Dr. Maribel Aviles gave up after years of frustration over insurance paperwork and a yearlong effort starting a cash-only medical practice. After years of volunteering and missionary work, she opened one of the first direct primary care practices in Central Florida. The idea behind it is simple: pay the primary-care doctor a monthly fee for full access. This fee enables doctors to have fewer patients instead of balancing low insurance reimbursements with a higher number of patients. George Bliss coined the term when he created one of the first direct primary care practices back in 1997 and is the founder of Seattle-based direct-care company Qliance, serving individual patients.
Dr. Aviles has 200 member and nonmember patients in her first year and does not take insurance. On the other hand, Dr. Neha Doshi owns a concierge practice that takes insurance and charges a $1,500 annual fee per person for her 200 member patients. Doshi says dealing with insurance takes more than half of her office manager's time. However, insurance has its plus side such as bringing in additional income and making specialty care more affordable for her patients.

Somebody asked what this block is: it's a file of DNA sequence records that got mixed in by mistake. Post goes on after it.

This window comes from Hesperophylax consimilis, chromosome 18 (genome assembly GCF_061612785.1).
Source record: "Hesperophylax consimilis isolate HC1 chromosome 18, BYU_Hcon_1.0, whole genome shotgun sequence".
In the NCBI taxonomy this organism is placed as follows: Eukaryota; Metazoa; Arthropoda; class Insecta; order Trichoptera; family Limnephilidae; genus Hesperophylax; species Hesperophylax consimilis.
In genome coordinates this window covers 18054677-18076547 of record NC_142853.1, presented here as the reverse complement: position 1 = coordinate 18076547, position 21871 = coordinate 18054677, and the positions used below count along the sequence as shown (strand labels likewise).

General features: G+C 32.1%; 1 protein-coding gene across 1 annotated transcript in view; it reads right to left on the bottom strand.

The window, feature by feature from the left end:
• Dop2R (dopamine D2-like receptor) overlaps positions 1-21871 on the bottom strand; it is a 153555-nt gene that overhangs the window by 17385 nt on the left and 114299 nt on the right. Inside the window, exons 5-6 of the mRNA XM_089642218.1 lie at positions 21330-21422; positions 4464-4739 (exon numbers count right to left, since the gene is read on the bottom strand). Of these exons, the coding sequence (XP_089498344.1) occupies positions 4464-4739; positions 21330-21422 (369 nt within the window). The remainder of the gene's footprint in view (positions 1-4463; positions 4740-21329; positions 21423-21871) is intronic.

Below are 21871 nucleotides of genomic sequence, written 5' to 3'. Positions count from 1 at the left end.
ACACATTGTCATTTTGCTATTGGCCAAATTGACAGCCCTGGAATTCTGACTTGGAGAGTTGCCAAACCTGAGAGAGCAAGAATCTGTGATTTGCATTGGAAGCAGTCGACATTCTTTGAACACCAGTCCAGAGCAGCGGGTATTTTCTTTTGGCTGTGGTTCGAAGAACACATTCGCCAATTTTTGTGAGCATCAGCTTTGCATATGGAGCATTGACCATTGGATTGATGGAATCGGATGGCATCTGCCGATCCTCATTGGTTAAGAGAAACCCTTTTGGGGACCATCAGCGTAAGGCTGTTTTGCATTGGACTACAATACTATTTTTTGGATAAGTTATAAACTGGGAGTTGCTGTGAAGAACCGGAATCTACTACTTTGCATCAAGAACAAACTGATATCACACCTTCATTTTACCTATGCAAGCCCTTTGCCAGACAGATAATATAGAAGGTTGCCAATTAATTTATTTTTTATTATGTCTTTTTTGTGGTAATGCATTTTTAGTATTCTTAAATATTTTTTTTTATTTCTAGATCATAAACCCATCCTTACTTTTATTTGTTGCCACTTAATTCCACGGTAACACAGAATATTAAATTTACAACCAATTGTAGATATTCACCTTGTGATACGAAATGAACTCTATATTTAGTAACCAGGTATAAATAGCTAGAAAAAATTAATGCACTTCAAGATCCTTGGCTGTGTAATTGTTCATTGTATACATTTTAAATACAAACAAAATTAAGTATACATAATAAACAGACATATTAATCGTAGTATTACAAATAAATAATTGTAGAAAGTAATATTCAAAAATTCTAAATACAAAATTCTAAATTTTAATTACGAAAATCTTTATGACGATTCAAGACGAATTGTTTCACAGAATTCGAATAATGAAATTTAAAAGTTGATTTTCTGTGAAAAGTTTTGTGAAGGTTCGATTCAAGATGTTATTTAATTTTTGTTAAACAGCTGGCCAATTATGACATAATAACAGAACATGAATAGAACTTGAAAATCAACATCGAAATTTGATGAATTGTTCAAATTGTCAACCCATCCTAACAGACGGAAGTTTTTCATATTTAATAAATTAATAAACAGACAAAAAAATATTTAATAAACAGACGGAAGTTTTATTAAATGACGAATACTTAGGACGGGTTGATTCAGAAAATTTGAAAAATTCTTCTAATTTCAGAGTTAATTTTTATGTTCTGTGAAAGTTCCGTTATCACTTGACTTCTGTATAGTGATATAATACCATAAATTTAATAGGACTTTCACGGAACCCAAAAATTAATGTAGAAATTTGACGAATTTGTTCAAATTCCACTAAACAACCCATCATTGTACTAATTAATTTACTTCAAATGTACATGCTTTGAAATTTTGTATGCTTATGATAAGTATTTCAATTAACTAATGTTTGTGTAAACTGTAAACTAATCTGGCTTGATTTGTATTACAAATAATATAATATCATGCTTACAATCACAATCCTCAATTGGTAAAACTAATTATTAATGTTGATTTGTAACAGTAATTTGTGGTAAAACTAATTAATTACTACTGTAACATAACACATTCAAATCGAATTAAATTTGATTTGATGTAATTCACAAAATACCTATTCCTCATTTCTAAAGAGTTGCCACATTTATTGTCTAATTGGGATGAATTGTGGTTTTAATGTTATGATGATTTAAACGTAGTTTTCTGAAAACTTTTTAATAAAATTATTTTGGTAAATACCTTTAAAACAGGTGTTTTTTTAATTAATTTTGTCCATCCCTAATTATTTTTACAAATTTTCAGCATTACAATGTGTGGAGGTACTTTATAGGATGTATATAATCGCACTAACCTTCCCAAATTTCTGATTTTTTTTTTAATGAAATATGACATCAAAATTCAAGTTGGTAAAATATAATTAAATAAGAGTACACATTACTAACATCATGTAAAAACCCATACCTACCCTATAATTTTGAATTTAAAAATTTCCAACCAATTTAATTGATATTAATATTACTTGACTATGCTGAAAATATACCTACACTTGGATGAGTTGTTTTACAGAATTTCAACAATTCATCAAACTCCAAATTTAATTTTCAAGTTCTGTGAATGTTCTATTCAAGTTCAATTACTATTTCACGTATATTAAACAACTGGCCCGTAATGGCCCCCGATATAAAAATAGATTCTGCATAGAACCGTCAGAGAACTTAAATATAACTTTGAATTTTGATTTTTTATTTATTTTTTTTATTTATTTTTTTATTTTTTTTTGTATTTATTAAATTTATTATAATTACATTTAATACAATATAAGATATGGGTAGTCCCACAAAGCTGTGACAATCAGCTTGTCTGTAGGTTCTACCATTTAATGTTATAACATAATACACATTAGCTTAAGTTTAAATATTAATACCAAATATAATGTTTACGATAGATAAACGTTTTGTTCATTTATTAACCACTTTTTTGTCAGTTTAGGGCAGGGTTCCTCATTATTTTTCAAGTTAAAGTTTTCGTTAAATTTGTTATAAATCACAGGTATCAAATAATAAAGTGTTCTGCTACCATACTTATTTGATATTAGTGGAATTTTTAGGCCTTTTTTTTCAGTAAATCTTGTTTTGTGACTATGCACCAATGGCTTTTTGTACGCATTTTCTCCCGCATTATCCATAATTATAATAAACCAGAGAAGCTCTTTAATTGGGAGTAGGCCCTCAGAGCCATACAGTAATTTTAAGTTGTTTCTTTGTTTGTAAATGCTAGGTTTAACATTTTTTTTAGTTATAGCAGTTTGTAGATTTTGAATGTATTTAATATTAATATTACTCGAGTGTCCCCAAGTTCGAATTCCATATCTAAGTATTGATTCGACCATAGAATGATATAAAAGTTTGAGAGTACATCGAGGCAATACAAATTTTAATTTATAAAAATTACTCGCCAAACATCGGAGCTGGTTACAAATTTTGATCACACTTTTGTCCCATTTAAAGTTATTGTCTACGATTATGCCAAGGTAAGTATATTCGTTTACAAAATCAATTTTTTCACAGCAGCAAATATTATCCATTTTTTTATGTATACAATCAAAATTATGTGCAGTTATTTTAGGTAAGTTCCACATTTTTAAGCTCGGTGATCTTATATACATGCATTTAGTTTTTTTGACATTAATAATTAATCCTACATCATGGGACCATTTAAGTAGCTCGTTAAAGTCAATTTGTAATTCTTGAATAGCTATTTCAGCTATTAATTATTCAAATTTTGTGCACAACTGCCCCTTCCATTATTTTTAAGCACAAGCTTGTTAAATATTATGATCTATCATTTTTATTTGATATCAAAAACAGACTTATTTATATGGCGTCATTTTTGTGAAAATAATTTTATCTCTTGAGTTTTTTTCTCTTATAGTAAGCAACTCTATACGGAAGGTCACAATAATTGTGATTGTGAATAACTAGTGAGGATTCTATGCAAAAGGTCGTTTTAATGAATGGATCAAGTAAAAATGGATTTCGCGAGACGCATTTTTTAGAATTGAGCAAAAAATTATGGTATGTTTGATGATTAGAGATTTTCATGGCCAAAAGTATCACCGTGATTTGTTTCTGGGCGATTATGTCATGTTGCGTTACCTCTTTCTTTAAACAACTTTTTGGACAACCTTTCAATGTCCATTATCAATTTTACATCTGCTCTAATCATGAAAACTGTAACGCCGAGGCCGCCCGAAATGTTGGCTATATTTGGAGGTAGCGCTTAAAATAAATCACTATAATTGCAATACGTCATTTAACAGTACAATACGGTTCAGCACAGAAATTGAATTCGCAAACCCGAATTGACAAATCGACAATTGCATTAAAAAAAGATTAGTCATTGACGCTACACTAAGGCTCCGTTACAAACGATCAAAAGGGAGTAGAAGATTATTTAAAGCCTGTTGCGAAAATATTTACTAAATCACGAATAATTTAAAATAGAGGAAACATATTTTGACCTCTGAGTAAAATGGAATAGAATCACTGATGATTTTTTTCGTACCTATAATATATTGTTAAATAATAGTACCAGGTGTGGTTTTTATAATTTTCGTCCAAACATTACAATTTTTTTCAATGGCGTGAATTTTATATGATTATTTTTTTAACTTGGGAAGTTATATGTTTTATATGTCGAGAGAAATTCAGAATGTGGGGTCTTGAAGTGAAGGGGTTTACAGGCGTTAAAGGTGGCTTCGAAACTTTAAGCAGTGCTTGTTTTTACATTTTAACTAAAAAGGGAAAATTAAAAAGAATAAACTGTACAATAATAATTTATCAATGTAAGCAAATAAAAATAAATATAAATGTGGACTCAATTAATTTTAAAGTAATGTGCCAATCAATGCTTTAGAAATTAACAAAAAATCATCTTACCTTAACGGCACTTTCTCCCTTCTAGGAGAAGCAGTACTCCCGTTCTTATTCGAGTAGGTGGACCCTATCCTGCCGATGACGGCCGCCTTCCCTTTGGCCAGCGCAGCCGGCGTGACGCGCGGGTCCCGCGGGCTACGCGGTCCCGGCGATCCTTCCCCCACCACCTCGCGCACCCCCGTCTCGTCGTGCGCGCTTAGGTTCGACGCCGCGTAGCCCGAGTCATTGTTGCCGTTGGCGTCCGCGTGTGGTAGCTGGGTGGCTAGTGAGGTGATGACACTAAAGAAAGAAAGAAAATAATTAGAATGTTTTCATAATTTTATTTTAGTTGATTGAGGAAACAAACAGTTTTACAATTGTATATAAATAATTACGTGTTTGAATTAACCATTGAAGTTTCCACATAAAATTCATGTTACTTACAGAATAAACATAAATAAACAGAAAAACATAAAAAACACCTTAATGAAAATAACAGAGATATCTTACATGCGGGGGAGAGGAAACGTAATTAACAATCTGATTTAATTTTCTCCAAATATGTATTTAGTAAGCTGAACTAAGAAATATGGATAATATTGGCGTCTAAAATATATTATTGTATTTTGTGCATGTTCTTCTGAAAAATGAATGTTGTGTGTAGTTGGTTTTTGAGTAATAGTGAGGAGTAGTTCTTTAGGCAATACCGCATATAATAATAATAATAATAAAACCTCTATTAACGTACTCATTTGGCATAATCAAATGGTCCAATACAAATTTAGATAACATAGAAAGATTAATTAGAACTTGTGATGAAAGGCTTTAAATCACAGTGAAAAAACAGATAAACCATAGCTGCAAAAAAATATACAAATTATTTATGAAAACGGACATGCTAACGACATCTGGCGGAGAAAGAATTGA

The model is slowly receiving more attention partly because of the Affordable Care Act and recent studies showing better outcomes for patients who go to direct-care practices. There are now enough doctors practicing both direct care and concierge medicine that they have their own professional society, American College of Private Physicians, which held its first national meeting this year. The ACPP and societies like it are conducting information sessions about direct primary care during their annual meetings. These sessions increase awareness about the benefits and growth of direct primary care, which is causing more growth and even inspiring current practices to consider converting.
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Alison Killian is a recent graduate of Grove City College who majored in Business Management and minored in Biology Studies. She is a contributor to Medical Groups and passionate about all facets of healthcare. She plans on continuing work in the healthcare field especially in management. She is very interested in healthcare innovation and finding ways to improve the current system. She hopes to go back to school in a few years to earn a degree in medicine.